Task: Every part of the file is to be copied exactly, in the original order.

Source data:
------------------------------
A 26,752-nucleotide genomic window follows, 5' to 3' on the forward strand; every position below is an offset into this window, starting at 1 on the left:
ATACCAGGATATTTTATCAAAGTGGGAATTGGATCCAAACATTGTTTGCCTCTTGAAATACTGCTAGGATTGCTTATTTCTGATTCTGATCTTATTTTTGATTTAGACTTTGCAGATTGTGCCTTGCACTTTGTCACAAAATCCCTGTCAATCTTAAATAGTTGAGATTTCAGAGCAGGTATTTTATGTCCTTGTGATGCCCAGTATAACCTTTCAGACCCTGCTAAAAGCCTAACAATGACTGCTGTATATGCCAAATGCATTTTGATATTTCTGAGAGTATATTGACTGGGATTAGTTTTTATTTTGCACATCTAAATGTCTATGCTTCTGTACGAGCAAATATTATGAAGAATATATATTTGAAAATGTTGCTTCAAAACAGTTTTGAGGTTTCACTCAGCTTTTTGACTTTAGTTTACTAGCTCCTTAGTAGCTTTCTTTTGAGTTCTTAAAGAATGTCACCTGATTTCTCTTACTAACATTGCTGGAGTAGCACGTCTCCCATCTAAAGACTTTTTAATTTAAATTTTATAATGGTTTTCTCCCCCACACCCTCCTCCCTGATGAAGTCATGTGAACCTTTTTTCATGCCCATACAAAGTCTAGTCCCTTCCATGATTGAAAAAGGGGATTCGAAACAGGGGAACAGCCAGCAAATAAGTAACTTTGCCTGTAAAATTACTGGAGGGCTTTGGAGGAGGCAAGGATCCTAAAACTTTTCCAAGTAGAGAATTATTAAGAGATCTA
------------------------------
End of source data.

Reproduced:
A 26,752-nucleotide genomic window follows, 5' to 3' on the forward strand; every position below is an offset into this window, starting at 1 on the left:
ATACCAGGATATTTTATCAAAGTGGGAATTGGATCCAAACATTGTTTGCCTCTTGAAATACTGCTAGGATTGCTTATTTCTGATTCTGATCTTATTTTTGATTTAGACTTTGCAGATTGTGCCTTGCACTTTGTCACAAAATCCCTGTCAATCTTAAATAGTTGAGATTTCAGAGCAGGTATTTTATGTCCTTGTGATGCCCAGTATAACCTTTCAGACCCTGCTAAAAGCCTAACAATGACTGCTGTATATGCCAAATGCATTTTGATATTTCTGAGAGTATATTGACTGGGATTAGTTTTTATTTTGCACATCTAAATGTCTATGCTTCTGTACGAGCAAATATTATGAAGAATATATATTTGAAAATGTTGCTTCAAAACAGTTTTGAGGTTTCACTCAGCTTTTTGACTTTAGTTTACTAGCTCCTTAGTAGCTTTCTTTTGAGTTCTTAAAGAATGTCACCTGATTTCTCTTACTAACATTGCTGGAGTAGCACGTCTCCCATCTAAAGACTTTTTAATTTAAATTTTATAATGGTTTTCTCCCCCACACCCTCCTCCCTGATGAAGTCATGTGAACCTTTTTTCATGCCCATACAAAGTCTAGTCCCTTCCATGATTGAAAAAGGGGATTCGAAACAGGGGAACAGCCAGCAAATAAGTAACTTTGCCTGTAAAATTACTGGAGGGCTTTGGAGGAGGCAAGGATCCTAAAACTTTTCCAAGTAGAGAATTATTAAGAGATCTA